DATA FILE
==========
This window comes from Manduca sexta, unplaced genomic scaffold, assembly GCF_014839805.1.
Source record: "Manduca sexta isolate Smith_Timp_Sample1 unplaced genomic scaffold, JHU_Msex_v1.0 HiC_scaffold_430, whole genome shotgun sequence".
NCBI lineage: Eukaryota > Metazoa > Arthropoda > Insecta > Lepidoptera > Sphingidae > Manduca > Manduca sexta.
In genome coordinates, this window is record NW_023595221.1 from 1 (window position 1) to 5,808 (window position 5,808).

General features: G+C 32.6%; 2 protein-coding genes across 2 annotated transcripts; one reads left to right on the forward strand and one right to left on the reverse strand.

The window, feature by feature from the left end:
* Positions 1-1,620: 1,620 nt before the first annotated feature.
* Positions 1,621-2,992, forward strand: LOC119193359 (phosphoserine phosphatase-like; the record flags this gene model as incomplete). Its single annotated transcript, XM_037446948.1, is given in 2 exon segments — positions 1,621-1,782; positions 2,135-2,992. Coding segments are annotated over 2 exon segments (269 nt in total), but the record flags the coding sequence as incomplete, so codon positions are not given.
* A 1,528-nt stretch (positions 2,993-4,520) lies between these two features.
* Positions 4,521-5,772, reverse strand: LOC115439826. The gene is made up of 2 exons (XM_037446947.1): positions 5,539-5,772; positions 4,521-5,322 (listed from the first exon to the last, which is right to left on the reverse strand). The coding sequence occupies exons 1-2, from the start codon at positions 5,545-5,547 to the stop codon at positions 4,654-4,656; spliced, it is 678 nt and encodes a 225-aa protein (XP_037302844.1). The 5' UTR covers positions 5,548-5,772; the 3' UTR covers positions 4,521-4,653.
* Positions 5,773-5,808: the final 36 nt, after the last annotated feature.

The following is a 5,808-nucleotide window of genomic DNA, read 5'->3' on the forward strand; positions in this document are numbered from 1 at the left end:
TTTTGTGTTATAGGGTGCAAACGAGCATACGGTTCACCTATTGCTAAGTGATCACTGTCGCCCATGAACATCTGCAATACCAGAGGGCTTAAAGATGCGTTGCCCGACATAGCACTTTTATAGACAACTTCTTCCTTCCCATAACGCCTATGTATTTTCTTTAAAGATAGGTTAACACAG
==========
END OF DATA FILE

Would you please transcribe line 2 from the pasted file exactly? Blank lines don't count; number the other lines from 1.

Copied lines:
Source record: "Manduca sexta isolate Smith_Timp_Sample1 unplaced genomic scaffold, JHU_Msex_v1.0 HiC_scaffold_430, whole genome shotgun sequence".